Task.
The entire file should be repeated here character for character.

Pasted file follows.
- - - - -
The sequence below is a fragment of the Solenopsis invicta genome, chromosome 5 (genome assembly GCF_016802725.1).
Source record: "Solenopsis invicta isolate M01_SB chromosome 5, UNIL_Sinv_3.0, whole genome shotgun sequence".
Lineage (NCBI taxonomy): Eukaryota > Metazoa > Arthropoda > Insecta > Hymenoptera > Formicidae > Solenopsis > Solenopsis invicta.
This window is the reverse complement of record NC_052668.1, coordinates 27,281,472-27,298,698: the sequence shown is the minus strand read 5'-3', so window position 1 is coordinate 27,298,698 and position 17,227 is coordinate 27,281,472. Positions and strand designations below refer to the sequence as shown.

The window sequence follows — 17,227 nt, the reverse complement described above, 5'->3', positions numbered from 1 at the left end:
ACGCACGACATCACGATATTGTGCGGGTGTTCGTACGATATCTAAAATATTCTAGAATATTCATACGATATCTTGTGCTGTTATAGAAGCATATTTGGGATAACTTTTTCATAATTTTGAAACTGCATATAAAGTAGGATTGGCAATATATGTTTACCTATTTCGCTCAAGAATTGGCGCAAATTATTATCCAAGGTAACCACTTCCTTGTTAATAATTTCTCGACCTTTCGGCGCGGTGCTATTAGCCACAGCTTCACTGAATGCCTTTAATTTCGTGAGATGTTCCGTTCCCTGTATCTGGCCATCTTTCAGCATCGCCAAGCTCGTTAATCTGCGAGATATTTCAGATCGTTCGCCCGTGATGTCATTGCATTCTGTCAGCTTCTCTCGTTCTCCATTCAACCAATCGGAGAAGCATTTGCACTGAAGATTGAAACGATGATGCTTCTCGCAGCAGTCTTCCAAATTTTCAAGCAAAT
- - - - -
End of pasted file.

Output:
The sequence below is a fragment of the Solenopsis invicta genome, chromosome 5 (genome assembly GCF_016802725.1).
Source record: "Solenopsis invicta isolate M01_SB chromosome 5, UNIL_Sinv_3.0, whole genome shotgun sequence".
Lineage (NCBI taxonomy): Eukaryota > Metazoa > Arthropoda > Insecta > Hymenoptera > Formicidae > Solenopsis > Solenopsis invicta.
This window is the reverse complement of record NC_052668.1, coordinates 27,281,472-27,298,698: the sequence shown is the minus strand read 5'-3', so window position 1 is coordinate 27,298,698 and position 17,227 is coordinate 27,281,472. Positions and strand designations below refer to the sequence as shown.

The window sequence follows — 17,227 nt, the reverse complement described above, 5'->3', positions numbered from 1 at the left end:
ACGCACGACATCACGATATTGTGCGGGTGTTCGTACGATATCTAAAATATTCTAGAATATTCATACGATATCTTGTGCTGTTATAGAAGCATATTTGGGATAACTTTTTCATAATTTTGAAACTGCATATAAAGTAGGATTGGCAATATATGTTTACCTATTTCGCTCAAGAATTGGCGCAAATTATTATCCAAGGTAACCACTTCCTTGTTAATAATTTCTCGACCTTTCGGCGCGGTGCTATTAGCCACAGCTTCACTGAATGCCTTTAATTTCGTGAGATGTTCCGTTCCCTGTATCTGGCCATCTTTCAGCATCGCCAAGCTCGTTAATCTGCGAGATATTTCAGATCGTTCGCCCGTGATGTCATTGCATTCTGTCAGCTTCTCTCGTTCTCCATTCAACCAATCGGAGAAGCATTTGCACTGAAGATTGAAACGATGATGCTTCTCGCAGCAGTCTTCCAAATTTTCAAGCAAAT